Tuesday, 8 November 2011

Mouse Dreaming

I will be doing a collection for children next year. In gathering together poems I came across some oddities that are not necessarily children's poems but are not quite something else either. This is one such:

Mouse Dreaming

Small as I am
I have such dreams
under the stairs,

the grey mouse screams.

In the dark hall
coats wave
empty sleeves,
enormous and grave.

But mouse just twitches
the end of his nose.
Well, dreams are for fulfilment,
I suppose.

There is a memory there of Edith Sitwell's piece from Facade:

Madam Mouse trots,
Gray in the black night!
Madam Mouse trots:
Furred is the light.
The elephant-trunks
Trumpet from the sea....
Gray in the black night
The mouse trots free.
Hoarse as a dog's bark
The heavy leaves are furled....
The cat's in his cradle,
All's well with the World!

And a very early poem of my own about silver fruit falling from branches with a soft sound

that stifles the screaming of mice

That comes from 'News for Signor Mouse', my first ever poem to appear in The Times Literary Supplement, in 1973.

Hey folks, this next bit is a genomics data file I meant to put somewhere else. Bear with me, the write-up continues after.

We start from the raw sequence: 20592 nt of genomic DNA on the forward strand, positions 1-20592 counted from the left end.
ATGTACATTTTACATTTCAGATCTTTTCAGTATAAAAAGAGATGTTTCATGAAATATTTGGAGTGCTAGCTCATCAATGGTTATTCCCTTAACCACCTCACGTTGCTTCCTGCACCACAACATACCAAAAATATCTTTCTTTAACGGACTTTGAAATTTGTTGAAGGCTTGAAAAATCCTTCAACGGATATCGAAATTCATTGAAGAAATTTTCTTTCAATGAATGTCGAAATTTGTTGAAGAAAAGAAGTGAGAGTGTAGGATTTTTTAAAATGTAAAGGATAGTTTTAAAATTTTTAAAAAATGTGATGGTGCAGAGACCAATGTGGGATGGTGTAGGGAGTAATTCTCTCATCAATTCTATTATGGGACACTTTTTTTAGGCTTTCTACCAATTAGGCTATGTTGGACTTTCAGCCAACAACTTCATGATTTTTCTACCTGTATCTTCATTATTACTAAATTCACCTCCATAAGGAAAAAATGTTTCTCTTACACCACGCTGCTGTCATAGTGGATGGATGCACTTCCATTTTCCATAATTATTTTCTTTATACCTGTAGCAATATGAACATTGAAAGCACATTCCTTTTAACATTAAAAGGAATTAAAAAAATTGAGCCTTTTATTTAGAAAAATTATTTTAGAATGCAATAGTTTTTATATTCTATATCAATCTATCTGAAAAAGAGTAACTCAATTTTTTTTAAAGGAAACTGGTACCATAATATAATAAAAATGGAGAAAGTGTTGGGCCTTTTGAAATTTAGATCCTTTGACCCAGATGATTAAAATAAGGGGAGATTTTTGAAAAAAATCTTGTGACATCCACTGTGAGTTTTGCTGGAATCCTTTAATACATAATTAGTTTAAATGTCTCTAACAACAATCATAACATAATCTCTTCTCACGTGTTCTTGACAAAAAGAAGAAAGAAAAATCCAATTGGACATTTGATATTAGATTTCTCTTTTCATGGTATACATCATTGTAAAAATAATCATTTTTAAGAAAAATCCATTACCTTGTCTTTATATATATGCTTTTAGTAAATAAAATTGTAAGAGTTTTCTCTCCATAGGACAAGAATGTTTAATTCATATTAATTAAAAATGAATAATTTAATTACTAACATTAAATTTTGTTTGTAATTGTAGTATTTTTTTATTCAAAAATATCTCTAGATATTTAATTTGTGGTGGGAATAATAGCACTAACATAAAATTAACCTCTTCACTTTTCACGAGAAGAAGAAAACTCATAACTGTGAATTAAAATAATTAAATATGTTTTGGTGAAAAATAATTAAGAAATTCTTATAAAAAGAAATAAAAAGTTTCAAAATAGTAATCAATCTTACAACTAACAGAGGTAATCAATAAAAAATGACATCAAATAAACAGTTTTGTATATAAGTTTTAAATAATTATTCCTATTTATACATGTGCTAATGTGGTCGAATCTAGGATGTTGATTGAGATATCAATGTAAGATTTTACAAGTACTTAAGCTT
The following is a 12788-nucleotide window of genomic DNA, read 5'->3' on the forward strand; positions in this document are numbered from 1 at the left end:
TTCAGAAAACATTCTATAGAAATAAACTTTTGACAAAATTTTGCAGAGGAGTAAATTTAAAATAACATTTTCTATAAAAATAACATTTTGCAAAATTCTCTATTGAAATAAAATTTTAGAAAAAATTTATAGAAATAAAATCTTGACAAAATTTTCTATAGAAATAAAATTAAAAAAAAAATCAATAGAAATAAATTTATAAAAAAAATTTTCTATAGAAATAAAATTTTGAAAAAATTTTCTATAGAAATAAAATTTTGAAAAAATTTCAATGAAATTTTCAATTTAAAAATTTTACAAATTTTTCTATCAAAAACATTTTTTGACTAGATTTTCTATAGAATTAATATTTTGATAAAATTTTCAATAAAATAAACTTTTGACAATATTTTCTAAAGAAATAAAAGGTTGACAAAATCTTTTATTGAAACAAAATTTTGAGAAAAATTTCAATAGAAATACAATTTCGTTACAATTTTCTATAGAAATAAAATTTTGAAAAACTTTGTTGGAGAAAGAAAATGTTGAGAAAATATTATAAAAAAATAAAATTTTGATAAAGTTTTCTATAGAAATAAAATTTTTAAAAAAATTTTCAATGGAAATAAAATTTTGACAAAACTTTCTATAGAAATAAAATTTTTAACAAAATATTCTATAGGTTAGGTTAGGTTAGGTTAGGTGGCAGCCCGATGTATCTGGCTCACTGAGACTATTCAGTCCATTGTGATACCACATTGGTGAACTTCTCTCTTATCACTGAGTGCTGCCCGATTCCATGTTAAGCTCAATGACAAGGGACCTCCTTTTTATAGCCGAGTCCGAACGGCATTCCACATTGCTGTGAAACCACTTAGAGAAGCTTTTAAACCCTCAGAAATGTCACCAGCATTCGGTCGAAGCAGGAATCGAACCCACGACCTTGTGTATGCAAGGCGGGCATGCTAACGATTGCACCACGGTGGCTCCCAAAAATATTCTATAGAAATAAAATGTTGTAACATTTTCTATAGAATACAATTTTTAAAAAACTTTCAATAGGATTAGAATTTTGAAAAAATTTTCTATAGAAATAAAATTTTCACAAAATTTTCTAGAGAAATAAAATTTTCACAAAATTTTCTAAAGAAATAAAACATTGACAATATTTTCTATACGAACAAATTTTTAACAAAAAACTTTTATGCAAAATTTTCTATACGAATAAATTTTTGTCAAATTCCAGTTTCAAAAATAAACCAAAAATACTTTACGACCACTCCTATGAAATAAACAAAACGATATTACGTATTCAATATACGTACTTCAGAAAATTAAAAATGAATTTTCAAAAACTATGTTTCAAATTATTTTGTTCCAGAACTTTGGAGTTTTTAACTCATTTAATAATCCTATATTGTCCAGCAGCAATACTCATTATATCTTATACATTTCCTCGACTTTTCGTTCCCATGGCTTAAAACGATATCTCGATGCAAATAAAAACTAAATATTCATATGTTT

But then sometimes it is people (Ladeees!!!) who scream at mice, certainly in cartoons, so screaming and mice may go together like sugar and spice.

For children? What are children? Are they those small things that run around in playground? Ah, those! There's one running around in the playground inside me. He must have written the poem. Perhaps it will please him.


A lot of radio work at the moment. Yesterday recorded an interview for Radio 4, a programme about poetry at time of war and other stress. Very nice producer came from Brighton. We recorded in my university office. On Thursday I record a Radio 3 essay about the poetry of W G Sebald.


Anonymous said...

Some of my absolute favourite poetry is children's poetry - Brian Patten's Geography Lesson, Scannell's A Case of Murder...

I think children's literature is so important; it's formative and even as adults, long term memory tends to serve better than short term so there's every chance people will best remember the poems they read in their childhood/teens, and what's more they'll remember it nostalgically...Which tends to give things a bit of a bias.

Gwil W said...


When I was a child
My life half wild
I met a bear
Upon the stair
He lived in a book
And I was hooked
By every line
That rhymed so fine
And the pictures bold
In the book I'd hold
That I'd fall asleep
And dream so deep
That I was there
With Rupert Bear
In his fantasy world
It was never dull